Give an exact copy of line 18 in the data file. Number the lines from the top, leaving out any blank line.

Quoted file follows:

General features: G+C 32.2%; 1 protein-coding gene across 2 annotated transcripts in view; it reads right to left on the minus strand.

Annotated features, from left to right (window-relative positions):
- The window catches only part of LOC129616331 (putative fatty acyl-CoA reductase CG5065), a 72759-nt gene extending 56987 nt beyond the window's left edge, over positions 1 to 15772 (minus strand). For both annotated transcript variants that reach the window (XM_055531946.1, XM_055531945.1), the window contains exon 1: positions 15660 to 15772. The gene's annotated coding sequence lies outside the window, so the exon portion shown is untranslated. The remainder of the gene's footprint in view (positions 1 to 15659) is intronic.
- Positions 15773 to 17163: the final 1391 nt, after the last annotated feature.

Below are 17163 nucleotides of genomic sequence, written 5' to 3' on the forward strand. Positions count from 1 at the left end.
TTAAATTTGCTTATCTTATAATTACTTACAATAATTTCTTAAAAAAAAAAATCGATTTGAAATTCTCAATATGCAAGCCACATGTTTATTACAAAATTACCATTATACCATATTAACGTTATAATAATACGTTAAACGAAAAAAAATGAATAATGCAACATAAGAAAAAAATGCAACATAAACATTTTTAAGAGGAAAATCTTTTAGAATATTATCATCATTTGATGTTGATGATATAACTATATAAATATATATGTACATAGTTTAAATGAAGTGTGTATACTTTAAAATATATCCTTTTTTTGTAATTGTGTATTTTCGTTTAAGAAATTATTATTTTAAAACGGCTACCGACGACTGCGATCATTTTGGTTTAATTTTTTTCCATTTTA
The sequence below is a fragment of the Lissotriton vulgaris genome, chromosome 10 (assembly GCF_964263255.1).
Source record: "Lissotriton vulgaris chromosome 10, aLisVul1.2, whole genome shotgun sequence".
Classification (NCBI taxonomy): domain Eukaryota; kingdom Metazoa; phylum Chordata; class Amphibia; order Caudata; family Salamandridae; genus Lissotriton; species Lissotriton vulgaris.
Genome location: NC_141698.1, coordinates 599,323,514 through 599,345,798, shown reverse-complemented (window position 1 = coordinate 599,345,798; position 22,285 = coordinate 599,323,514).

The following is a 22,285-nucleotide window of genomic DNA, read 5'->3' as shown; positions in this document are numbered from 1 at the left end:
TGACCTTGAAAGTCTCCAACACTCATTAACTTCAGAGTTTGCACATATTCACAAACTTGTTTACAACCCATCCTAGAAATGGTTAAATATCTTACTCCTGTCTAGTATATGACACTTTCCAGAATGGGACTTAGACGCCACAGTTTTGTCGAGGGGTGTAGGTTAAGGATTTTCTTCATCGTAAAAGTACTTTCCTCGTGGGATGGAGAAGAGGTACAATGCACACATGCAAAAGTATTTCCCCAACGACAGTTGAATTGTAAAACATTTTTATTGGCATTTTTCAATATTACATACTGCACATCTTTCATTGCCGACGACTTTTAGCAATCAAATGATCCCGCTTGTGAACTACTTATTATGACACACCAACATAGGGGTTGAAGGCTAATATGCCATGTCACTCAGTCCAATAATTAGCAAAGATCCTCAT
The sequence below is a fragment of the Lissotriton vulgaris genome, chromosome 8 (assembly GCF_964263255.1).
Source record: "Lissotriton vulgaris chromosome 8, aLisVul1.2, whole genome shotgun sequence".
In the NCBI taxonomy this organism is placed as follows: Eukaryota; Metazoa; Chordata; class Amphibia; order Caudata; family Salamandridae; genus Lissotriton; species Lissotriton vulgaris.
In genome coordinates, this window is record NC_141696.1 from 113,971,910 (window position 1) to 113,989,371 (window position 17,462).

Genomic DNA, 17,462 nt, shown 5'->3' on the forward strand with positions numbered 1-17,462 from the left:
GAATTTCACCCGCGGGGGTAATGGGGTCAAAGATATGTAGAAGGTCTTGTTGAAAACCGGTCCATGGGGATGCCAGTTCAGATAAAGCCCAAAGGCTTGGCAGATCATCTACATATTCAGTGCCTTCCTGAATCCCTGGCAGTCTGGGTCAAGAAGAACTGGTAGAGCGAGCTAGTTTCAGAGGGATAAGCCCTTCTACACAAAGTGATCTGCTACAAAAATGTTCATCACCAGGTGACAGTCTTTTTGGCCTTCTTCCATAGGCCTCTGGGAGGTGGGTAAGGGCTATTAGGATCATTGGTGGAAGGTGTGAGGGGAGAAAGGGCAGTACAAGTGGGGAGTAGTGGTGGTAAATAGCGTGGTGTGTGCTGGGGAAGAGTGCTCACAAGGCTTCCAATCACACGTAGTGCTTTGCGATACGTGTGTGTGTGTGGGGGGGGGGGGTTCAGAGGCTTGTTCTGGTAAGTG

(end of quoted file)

GAATTTCACCCGCGGGGGTAATGGGGTCAAAGATATGTAGAAGGTCTTGTTGAAAACCGGTCCATGGGGATGCCAGTTCAGATAAAGCCCAAAGGCTTGGCAGATCATCTACATATTCAGTGCCTTCCTGAATCCCTGGCAGTCTGGGTCAAGAAGAACTGGTAGAGCGAGCTAGTTTCAGAGGGATAAGCCCTTCTACACAAAGTGATCTGCTACAAAAATGTTCATCACCAGGTGACAGTCTTTTTGGCCTTCTTCCATAGGCCTCTGGGAGGTGGGTAAGGGCTATTAGGATCATTGGTGGAAGGTGTGAGGGGAGAAAGGGCAGTACAAGTGGGGAGTAGTGGTGGTAAATAGCGTGGTGTGTGCTGGGGAAGAGTGCTCACAAGGCTTCCAATCACACGTAGTGCTTTGCGATACGTGTGTGTGTGTGGGGGGGGGGGGTTCAGAGGCTTGTTCTGGTAAGTG